"Roman Candle" turns 20: Secrets of Elliott Smith's accidental masterpiece (slideshow)
Elliott and the friends with whom he recorded in middle school in Texas (photo courtesy of Dan Pickering)
Matt: Is there any other critic, dead or alive, who’s as ubiquitous as Pauline Kael?
Andrew: Absolutely not. As we’ll see, I have very mixed feelings about Kael and her legacy, but no other film critic has ever been remotely as popular or as influential. (One could argue that less famous writers like James Agee or Manny Farber are more “important,” in some sense, but that’s a different matter.) Kael’s influence is so pervasive it’s almost unconscious. When I was a younger critic and someone accused me of writing like Kael, I was enraged and responded that I’d never read her, which was almost literally true. When I did read her, I had to admit the guy had a point: I had absorbed some elements of her style and outlook without realizing it, as if through osmosis, because they were so ubiquitous in film criticism.
Matt: I’ve actually struggled with this myself. That prose style is so engaging — so powerful and seductive in some ways because it’s like a heightened version of everyday conversation with a really smart person — that it does sink into your mind, whether you’re a regular filmgoer of somebody who writes criticism for a living. Anybody who’s so inclined can actually track my own shifting feelings about Kael’s influence by looking at my past writing about her. I reviewed her 1994 compilation “For Keeps” for the Dallas Observer, my first employer, and it was pretty much a mash note. Seven years later, I wrote an obituary for her that was a lot tougher — respectful, ultimately, but skeptical of some of the very qualities I praised a few years earlier. This was probably because by that point I’d been living in New York for six years, a much richer moviegoing town with a lot more varied types of film criticism available in print, and I started to figure out that even though Kael was the most prominent and maybe influential voice in criticism, there was more than one way to write about movies. And television. And everything!
Andrew: Let’s talk about some of the distinctive and (perhaps) problematic qualities in Kael’s writing. As you say, her voice is both powerful and seductive. She worked very hard to discover and refine a style that was highly intelligent but also sounded very direct and American, and was not full of $50 academic words and intellectual pretension. And she was very clear about the fact that a critic’s role is to speak truth (as she sees it) to power, to be an oppositional cultural force, never to congratulate the powerful for being on top or the comfortable for having such good taste. I have some misgivings about the direction Kael went with that, ultimately, but it’s an important lesson, and one that too many people in our so-called profession ignore.
Matt: One of Kael’s finest qualities was that independent voice — independent not just of the normally parasitic relationship between print publications and the studios that advertise in them, but independent of the New Yorker itself, which until Kael came along, did not regularly publish prose as loose and lively as hers. Right now I’m rereading her 1983 review of “The Right Stuff,” which as much as I love that film, really nails Philip Kaufman’s odd mix of counterculture satire and very conventional, even square hero-worship. It’s got one of my favorite closing paragraphs: “If having ‘the right stuff’ is set up as the society’s highest standard, and if a person proves that he has it by his eagerness to be locked in a can and shot into space, the only thing that distinguishes human heroes from chimps is that the heroes volunteer for the job. And if they volunteer, as they do in this film, out of personal ambition and for profit, are they different from the chimp who might jump into the can eagerly, too, if he saw a really big banana there?”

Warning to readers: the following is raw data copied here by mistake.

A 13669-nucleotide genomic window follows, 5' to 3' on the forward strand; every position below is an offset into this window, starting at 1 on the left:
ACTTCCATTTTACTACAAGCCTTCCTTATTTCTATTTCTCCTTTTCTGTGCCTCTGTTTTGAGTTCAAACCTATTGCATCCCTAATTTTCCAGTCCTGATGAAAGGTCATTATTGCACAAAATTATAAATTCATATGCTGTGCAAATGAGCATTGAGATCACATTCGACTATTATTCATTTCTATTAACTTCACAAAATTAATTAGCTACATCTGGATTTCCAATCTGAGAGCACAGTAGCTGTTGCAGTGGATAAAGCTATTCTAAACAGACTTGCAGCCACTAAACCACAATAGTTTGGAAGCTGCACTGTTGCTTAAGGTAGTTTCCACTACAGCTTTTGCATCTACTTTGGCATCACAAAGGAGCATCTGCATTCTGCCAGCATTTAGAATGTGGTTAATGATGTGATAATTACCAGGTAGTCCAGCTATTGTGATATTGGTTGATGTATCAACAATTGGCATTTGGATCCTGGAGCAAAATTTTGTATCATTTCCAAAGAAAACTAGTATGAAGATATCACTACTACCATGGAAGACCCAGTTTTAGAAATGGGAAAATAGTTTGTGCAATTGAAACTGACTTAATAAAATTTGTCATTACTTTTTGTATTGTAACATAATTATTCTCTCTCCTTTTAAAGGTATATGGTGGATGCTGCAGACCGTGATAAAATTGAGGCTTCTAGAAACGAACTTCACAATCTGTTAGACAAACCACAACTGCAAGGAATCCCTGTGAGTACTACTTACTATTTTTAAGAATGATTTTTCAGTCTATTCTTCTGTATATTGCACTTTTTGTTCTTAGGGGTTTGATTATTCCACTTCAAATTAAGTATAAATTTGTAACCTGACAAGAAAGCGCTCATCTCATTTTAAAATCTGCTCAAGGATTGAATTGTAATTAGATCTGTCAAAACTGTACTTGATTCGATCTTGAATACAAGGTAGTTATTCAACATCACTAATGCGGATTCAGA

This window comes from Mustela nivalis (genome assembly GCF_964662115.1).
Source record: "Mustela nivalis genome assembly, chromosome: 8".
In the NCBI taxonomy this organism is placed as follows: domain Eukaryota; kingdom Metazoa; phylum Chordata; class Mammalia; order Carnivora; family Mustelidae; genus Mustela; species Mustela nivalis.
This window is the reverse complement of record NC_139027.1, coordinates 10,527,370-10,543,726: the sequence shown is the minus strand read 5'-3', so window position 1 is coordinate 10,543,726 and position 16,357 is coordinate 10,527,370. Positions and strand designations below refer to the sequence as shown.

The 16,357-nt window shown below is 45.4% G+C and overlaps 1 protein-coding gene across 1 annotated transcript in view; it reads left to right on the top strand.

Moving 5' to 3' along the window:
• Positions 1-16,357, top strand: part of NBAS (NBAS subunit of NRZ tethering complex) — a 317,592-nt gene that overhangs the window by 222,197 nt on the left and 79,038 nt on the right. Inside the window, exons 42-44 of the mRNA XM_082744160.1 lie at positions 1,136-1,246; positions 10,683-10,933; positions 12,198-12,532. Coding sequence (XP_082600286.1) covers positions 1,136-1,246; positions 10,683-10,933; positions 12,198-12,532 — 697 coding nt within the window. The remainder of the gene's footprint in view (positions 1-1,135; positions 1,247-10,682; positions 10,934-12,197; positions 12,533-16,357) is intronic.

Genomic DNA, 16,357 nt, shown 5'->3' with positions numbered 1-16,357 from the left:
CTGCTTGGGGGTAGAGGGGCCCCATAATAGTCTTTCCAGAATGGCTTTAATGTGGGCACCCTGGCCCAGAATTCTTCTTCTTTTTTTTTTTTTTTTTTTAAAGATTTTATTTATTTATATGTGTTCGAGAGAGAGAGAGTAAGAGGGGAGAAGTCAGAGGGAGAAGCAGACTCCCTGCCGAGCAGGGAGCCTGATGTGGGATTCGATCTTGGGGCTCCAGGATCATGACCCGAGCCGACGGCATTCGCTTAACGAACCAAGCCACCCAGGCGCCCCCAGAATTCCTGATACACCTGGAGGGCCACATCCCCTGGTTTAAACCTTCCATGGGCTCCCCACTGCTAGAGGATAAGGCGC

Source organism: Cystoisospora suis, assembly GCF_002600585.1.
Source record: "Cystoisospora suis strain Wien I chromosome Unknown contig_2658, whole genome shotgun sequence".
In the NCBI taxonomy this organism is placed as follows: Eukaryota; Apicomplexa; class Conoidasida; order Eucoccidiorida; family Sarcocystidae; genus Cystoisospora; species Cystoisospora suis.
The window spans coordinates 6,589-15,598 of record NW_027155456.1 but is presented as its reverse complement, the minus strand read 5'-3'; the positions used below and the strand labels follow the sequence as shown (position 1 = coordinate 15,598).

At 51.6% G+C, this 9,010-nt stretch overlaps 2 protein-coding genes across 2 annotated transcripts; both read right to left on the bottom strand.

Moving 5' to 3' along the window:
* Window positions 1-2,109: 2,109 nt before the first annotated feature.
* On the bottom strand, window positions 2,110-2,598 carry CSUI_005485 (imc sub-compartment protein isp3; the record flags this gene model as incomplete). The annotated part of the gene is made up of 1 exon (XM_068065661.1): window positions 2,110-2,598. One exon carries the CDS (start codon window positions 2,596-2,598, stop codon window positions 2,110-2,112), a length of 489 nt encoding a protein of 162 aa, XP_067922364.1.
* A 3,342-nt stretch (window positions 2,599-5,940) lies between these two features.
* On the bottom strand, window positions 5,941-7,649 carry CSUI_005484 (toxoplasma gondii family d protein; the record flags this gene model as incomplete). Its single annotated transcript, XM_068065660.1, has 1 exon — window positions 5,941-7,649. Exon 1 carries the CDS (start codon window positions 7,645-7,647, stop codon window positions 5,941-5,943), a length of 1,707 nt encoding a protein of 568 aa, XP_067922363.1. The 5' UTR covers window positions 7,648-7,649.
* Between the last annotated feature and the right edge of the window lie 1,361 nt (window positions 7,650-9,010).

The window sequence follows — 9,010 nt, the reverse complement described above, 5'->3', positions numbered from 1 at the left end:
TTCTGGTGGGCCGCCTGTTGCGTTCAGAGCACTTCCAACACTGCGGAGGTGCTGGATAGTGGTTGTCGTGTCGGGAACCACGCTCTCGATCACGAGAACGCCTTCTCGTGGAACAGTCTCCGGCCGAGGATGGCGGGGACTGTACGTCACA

Andrew: That’s fascinating, funny and perverse writing. It makes you laugh and offers a take on that movie that no one else would ever have thought of. A wonderful example. It’s also a good example — do I dare to say this? — of what I will suggest are Kael’s intellectual limitations. Of course there is a difference between a chimp and a human in the example she provides! The human goes into space knowing he is going into space, in pursuit of some grand, abstract vision, the idea of going to the moon or whatever, along with all the personal glory and fame and money and women and so on. The chimp is presumably just thinking about the banana. In that sense it’s a cheap equation: She is deliberately ignoring or contradicting Marx’s famous maxim that the worst house built by a person is still superior to the best house built by a beaver. One can argue with that, but you see what he means right away.
I realize I’m getting into a seemingly irrelevant tangent here, Matt, but my point is that I think Kael falls in love with her contrarianism sometimes, with her desire to defy what she sees as the conventional wisdom of the upper-bourgeois readers of the New Yorker. That leads her sometimes into brilliant insights and other times into dunderheaded dead ends.